Yesterday, on the third day of the four-day national party convention, Kerry's war record assumed center stage.
Kerry himself arrived yesterday in Boston on a boat accompanied by his fellow Vietnam War veterans, including a man he rescued from a river in the Mekong Delta.
The party's vice-presidential candidate, Senator John Edwards of North Carolina, drew cheers after emphasizing Kerry's military service: "When a man volunteers to serve his country, when a man volunteers and puts his life on the line for others -- that's a man who represents real American values."
Edwards paid tribute to the Americans who have served in Iraq. He called them the "best and the bravest" and said they "deserve a president who understands on the most personal level what they have gone through."
Edwards and other convention speakers repeatedly cited Kerry's national-security credentials, echoing a main theme of the convention.
Edwards also devoted a large part of his speech to foreign affairs. He said the United States was committed to building democracy in Iraq. But he blamed the Bush administration with weakening U.S. efforts in Iraq by failing to cooperate with European allies ahead of the war: "With a new president who strengthens and leads our alliances, we can get NATO to help secure Iraq. We can ensure that Iraq's neighbors like Syria and Iran don't stand in the way of a democratic Iraq. We can help Iraq's economy by getting other countries to forgive their enormous debt and participate in the reconstruction. We can do this for the Iraqi people and we can do it for our own soldiers. And we will get this done right."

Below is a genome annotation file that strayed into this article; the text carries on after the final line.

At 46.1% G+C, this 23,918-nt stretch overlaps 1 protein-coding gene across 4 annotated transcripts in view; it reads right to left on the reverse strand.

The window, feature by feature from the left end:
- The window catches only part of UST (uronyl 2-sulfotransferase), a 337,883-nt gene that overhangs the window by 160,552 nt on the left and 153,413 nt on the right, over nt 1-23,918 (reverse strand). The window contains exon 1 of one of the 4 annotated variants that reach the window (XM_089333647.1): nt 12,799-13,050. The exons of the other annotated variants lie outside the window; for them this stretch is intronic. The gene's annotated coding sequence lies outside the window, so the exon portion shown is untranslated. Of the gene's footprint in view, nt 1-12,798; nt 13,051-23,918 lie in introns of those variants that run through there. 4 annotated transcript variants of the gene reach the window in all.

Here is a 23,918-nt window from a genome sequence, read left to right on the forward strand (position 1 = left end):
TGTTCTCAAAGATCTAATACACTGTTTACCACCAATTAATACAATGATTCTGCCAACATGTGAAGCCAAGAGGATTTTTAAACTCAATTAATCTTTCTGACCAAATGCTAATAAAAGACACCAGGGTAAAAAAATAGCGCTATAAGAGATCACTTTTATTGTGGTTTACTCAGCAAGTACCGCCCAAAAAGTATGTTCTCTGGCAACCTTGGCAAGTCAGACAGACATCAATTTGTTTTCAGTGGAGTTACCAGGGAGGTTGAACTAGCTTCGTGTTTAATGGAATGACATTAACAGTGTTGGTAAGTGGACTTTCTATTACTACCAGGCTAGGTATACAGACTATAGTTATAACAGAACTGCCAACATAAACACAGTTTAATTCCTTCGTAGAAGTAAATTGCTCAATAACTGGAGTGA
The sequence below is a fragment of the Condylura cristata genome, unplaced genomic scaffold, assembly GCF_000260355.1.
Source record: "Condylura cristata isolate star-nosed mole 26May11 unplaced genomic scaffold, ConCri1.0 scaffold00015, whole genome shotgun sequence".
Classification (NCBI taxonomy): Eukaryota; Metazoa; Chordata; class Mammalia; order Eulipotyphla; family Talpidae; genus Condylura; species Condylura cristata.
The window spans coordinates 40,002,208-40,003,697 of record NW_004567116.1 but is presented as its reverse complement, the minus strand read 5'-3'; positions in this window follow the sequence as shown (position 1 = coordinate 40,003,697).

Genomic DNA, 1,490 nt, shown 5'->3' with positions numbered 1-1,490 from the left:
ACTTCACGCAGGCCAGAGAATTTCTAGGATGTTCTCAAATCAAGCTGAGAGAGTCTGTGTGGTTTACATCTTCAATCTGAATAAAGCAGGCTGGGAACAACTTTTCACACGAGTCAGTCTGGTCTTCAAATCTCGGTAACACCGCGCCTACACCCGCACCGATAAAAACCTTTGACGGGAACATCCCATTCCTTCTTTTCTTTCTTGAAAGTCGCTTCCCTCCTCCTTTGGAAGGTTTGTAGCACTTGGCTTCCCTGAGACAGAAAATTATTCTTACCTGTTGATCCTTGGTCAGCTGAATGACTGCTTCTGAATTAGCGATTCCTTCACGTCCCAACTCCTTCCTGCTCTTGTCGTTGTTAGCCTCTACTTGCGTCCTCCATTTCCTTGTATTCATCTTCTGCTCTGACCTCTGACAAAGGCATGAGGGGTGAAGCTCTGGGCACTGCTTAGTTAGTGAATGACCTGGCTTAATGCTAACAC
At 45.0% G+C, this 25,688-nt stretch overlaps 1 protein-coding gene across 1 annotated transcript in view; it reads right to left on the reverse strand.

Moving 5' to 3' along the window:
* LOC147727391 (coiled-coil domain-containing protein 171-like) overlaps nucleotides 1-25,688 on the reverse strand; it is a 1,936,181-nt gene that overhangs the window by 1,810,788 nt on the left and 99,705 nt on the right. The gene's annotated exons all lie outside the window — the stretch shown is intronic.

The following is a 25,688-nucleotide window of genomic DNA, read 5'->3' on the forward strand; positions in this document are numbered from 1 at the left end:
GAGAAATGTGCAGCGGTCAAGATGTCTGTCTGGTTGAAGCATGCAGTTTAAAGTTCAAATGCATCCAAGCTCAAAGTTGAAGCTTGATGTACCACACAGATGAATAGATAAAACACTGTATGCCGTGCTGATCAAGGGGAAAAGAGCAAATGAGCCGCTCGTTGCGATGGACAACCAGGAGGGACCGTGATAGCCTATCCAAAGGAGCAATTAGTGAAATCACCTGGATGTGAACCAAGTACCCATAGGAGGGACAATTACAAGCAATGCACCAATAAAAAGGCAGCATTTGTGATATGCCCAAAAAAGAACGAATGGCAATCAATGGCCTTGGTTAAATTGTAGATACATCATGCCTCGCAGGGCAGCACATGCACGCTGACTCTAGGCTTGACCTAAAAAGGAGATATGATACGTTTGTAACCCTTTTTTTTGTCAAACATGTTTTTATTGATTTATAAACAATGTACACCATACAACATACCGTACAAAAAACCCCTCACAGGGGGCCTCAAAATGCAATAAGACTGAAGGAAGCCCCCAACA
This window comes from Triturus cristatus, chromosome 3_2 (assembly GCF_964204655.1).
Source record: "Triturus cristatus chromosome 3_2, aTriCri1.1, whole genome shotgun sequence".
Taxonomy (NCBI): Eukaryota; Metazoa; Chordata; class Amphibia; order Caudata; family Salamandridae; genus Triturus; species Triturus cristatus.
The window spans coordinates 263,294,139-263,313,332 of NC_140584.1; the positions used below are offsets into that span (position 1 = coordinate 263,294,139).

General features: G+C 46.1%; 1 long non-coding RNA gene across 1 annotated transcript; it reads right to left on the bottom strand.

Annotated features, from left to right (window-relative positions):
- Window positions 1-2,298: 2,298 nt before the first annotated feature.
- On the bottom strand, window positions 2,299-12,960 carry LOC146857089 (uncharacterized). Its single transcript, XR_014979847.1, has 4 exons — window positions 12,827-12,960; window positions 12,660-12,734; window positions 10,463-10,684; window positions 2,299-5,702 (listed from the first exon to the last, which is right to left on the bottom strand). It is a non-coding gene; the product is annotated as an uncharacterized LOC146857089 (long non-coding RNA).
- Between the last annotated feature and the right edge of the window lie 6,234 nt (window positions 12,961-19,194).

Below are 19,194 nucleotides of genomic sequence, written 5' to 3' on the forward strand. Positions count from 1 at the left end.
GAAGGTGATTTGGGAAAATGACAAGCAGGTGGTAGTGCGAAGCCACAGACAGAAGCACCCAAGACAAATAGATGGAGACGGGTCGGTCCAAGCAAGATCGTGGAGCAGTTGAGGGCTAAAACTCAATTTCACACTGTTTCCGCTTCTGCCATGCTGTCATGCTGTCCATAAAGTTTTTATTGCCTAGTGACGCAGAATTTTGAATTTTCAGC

Earlier in the evening, Kerry received the endorsement of retired U.S. General John Shalikashvili, former head of the U.S. Joint Chiefs of Staff, the top-ranking post in the military.
Citing the senator's military background, Shalikashvili told the convention that he had confidence that Kerry, as president, would be able to build and maintain alliances: "Success in the war on terror or in bringing peace and stability to Afghanistan and to Iraq will likely elude us unless we bring friends and allies to our side both for the fight and for the long, hard work of reconstruction."
Kerry and Edwards both voted to authorize war in Iraq during the autumn of 2002. But they have said Americans were misled about the threats posed at the time, and that the administration's handling of alliances and postwar reconstruction has badly marred the nation's image.